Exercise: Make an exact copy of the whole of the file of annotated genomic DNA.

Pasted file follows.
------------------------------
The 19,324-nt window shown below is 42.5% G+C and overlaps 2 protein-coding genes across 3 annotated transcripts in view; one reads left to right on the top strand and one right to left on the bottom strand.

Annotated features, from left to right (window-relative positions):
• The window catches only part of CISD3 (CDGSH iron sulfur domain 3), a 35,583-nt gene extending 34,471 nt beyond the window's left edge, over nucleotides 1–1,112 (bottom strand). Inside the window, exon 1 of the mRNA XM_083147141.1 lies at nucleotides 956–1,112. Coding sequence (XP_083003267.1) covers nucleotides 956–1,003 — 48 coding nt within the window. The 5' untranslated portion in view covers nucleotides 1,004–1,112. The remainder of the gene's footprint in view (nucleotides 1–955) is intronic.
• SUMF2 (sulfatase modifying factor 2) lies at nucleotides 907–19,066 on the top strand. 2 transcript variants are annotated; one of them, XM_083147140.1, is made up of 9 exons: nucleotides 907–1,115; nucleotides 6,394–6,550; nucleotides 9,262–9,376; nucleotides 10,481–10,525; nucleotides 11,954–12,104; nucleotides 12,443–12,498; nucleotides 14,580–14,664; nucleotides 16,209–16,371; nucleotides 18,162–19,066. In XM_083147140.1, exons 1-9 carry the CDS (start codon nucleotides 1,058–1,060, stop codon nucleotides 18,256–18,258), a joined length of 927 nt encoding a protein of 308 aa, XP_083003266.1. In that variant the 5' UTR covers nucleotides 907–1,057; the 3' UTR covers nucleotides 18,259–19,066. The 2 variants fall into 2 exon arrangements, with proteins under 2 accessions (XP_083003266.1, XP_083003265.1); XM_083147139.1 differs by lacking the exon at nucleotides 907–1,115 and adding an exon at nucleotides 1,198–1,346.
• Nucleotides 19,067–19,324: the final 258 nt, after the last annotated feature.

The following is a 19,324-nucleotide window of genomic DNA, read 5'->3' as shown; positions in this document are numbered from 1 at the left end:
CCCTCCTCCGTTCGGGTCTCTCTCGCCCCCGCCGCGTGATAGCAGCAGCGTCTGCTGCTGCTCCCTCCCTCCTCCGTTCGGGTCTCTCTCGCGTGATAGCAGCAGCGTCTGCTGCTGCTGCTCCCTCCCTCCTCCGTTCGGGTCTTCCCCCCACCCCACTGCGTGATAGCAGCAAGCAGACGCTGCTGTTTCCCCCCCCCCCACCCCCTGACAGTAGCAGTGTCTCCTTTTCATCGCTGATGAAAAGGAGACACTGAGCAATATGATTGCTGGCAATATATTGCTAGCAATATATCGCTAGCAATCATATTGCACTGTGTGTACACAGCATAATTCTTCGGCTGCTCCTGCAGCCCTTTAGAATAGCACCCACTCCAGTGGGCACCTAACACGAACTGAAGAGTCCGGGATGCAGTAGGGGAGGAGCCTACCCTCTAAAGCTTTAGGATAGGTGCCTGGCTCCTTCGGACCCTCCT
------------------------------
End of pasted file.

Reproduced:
The 19,324-nt window shown below is 42.5% G+C and overlaps 2 protein-coding genes across 3 annotated transcripts in view; one reads left to right on the top strand and one right to left on the bottom strand.

Annotated features, from left to right (window-relative positions):
• The window catches only part of CISD3 (CDGSH iron sulfur domain 3), a 35,583-nt gene extending 34,471 nt beyond the window's left edge, over nucleotides 1–1,112 (bottom strand). Inside the window, exon 1 of the mRNA XM_083147141.1 lies at nucleotides 956–1,112. Coding sequence (XP_083003267.1) covers nucleotides 956–1,003 — 48 coding nt within the window. The 5' untranslated portion in view covers nucleotides 1,004–1,112. The remainder of the gene's footprint in view (nucleotides 1–955) is intronic.
• SUMF2 (sulfatase modifying factor 2) lies at nucleotides 907–19,066 on the top strand. 2 transcript variants are annotated; one of them, XM_083147140.1, is made up of 9 exons: nucleotides 907–1,115; nucleotides 6,394–6,550; nucleotides 9,262–9,376; nucleotides 10,481–10,525; nucleotides 11,954–12,104; nucleotides 12,443–12,498; nucleotides 14,580–14,664; nucleotides 16,209–16,371; nucleotides 18,162–19,066. In XM_083147140.1, exons 1-9 carry the CDS (start codon nucleotides 1,058–1,060, stop codon nucleotides 18,256–18,258), a joined length of 927 nt encoding a protein of 308 aa, XP_083003266.1. In that variant the 5' UTR covers nucleotides 907–1,057; the 3' UTR covers nucleotides 18,259–19,066. The 2 variants fall into 2 exon arrangements, with proteins under 2 accessions (XP_083003266.1, XP_083003265.1); XM_083147139.1 differs by lacking the exon at nucleotides 907–1,115 and adding an exon at nucleotides 1,198–1,346.
• Nucleotides 19,067–19,324: the final 258 nt, after the last annotated feature.

The following is a 19,324-nucleotide window of genomic DNA, read 5'->3' as shown; positions in this document are numbered from 1 at the left end:
CCCTCCTCCGTTCGGGTCTCTCTCGCCCCCGCCGCGTGATAGCAGCAGCGTCTGCTGCTGCTCCCTCCCTCCTCCGTTCGGGTCTCTCTCGCGTGATAGCAGCAGCGTCTGCTGCTGCTGCTCCCTCCCTCCTCCGTTCGGGTCTTCCCCCCACCCCACTGCGTGATAGCAGCAAGCAGACGCTGCTGTTTCCCCCCCCCCCACCCCCTGACAGTAGCAGTGTCTCCTTTTCATCGCTGATGAAAAGGAGACACTGAGCAATATGATTGCTGGCAATATATTGCTAGCAATATATCGCTAGCAATCATATTGCACTGTGTGTACACAGCATAATTCTTCGGCTGCTCCTGCAGCCCTTTAGAATAGCACCCACTCCAGTGGGCACCTAACACGAACTGAAGAGTCCGGGATGCAGTAGGGGAGGAGCCTACCCTCTAAAGCTTTAGGATAGGTGCCTGGCTCCTTCGGACCCTCCT